It is the quintessential first-world epiphany: a search for a British-made canvas rucksack for a safari trip is made in vain—and a banker’s life is changed forever.
That’s the opening gambit, at least, to one of the many PR pitches that’s hit my inbox over the last few months—yet another story of some “authentically British” handcrafted luggage brand or leather maker “keeping craftsmanship alive.” Pitches about quitting jobs as stockbrokers in order to create a “truly British” brand and sell “old-style country.”
Today’s British fashion exporters have embraced the aesthetics of Imperial England, and for all their talk of transformative style, a retro-colonialism defines this fashion moment instead.
Anyone who spends time in enclosed public spaces is barraged with images from television news, most often broadcast from the default network, CNN. We glimpse these images, with the sound down, for only seconds at a time as they bounce, germ-like, from corner to corner, chasing us on our way.
The breathless, investor-beguiling fable that the next iteration of the Web has to be the smart one has been around long enough now to qualify as a touching millenarian faith, like the quadrennial fiction of a “deep” GOP presidential field, or the diehard belief that the Chicago Cubs will eventually make it all the way through the postseason.
Reviewers are having a hard time with Book of Numbers, the latest novel from the incorrigibly ambitious and graphomaniacal Joshua Cohen. Responses have ranged from dismissive to enraptured, with most both at once. The book is “a mess,” writes the New York Times’ usually even-keeled Dwight Garner, but also “more impressive than all but a few novels published so far this decade,” a mashup of David Foster Wallace and Philip Roth.
Last week, a gorgeous black standard poodle named Flame came close to taking the “Best in Show” title at the annual Westminster Dog Show, but lost out at the last minute to the stunning beagle Miss P.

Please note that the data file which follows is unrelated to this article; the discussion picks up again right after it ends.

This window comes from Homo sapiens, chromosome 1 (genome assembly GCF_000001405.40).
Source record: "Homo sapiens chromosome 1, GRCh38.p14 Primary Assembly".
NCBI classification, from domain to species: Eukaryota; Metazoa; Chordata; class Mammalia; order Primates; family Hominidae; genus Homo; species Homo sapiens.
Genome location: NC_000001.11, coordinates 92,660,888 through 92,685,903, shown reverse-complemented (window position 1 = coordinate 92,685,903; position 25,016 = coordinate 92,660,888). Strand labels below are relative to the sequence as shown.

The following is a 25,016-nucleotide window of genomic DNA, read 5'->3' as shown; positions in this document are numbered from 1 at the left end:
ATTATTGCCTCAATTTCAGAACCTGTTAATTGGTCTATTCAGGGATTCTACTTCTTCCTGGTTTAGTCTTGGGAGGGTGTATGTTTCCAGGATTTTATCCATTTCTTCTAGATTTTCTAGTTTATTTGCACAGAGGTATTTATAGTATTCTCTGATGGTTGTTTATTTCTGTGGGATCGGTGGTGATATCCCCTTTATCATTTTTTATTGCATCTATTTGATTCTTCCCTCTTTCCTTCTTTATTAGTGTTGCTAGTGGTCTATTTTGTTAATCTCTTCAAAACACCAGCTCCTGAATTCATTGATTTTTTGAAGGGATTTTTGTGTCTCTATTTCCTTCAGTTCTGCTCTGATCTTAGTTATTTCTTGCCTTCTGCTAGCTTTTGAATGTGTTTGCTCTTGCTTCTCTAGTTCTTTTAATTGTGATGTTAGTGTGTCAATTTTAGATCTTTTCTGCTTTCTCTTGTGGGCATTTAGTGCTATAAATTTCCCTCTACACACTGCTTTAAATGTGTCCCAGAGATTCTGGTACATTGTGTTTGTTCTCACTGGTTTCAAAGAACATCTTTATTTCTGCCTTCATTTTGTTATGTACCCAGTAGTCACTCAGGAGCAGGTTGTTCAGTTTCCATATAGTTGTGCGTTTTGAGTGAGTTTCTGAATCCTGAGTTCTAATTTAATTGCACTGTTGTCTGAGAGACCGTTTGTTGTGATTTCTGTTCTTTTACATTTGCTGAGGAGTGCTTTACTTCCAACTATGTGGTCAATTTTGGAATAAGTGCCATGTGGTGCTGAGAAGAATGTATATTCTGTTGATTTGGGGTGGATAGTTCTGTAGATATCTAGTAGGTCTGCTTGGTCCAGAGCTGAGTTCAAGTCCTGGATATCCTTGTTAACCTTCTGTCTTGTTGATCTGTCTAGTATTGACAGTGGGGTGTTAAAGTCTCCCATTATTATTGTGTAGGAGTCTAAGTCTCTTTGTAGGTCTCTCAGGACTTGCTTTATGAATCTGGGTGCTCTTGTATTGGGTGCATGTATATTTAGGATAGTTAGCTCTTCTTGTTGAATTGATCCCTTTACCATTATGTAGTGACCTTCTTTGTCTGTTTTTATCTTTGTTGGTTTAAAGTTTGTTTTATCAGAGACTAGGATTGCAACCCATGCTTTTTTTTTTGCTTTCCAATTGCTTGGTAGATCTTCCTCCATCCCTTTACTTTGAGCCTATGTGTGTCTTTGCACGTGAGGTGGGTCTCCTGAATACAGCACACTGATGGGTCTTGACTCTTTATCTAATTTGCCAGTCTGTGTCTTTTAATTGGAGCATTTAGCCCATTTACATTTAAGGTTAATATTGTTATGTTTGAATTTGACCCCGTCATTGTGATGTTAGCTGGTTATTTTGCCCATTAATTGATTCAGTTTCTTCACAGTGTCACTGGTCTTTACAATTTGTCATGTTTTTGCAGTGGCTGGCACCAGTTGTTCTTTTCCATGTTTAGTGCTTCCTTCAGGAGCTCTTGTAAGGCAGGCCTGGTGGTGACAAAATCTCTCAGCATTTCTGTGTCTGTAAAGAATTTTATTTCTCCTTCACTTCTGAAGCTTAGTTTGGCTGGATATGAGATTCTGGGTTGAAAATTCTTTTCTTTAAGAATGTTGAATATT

Dystopian visions of a cold and emotionless future: so hot right now.
In a bizarre commercial that, following criticism, has been pulled from circulation, luxury developer Redrow London boasted that its fashionable apartments would transport buyers into a totalitarian nightmare.
Towards the end of every year, magazines and newspapers fill up their copy quotas—and woo their most lucrative advertisers—with the help of bright and shiny holiday gift guides. They are almost always at least a little absurd.
The noble British sandwich, the snack of earls, the midday dinner of office workers, the after-school treat of hungry munchkins creeping home from their classes, was the subject of furor in Northamptonshire, England the other week. The outcry wasn’t over the sandwiches themselves, nor was it about the joy of eating them, but about who’s making them—and for how much, under what conditions—in the post-crash world of low-wage labor.
Last month, Dublin-based drugmaker Shire made headlines for its pending acquisition by AbbVie, a deal that many saw as a new data point in the growing trend of corporate tax inversions. On Tuesday, following news that the White House was cracking down on tax inversions, AbbVie hinted that it might reconsider the takeover.
What do an Iraqi doctor-politician, a reformed jihadist who was once Osama bin Laden’s bodyguard, and Edward Snowden all have in common? Right now, someone somewhere is saying about all three: They belong in a cage. But not Laura Poitras, the documentary filmmaker behind a 9/11 trilogy that begins in post-invasion Baghdad, then journeys to Guantanamo Bay and Yemen, and ends in Hong Kong.
As if we needed another, September kicked off with an acrid reminder that yes, all women—even the most privileged and powerful—are still subject to the cruel whims of anonymous men. On the great celebrity nude hack of 2014, Roxane Gay wrote in the Guardian, “What these people are doing is reminding women that, no matter who they are, they are still women.” It’s unfortunate, though not at all surprising, that this incident is what’s led so many people to pay any kind of attention to the online privacy violations that disproportionately affect women.
During a blackout at the 2013 Super Bowl, a bright spark on Oreo’s marketing team had a brainstorm. With one tweet, the snappy insta-slogan “You can still dunk in the dark” inspired a tidal wave of shares amidst the snacking.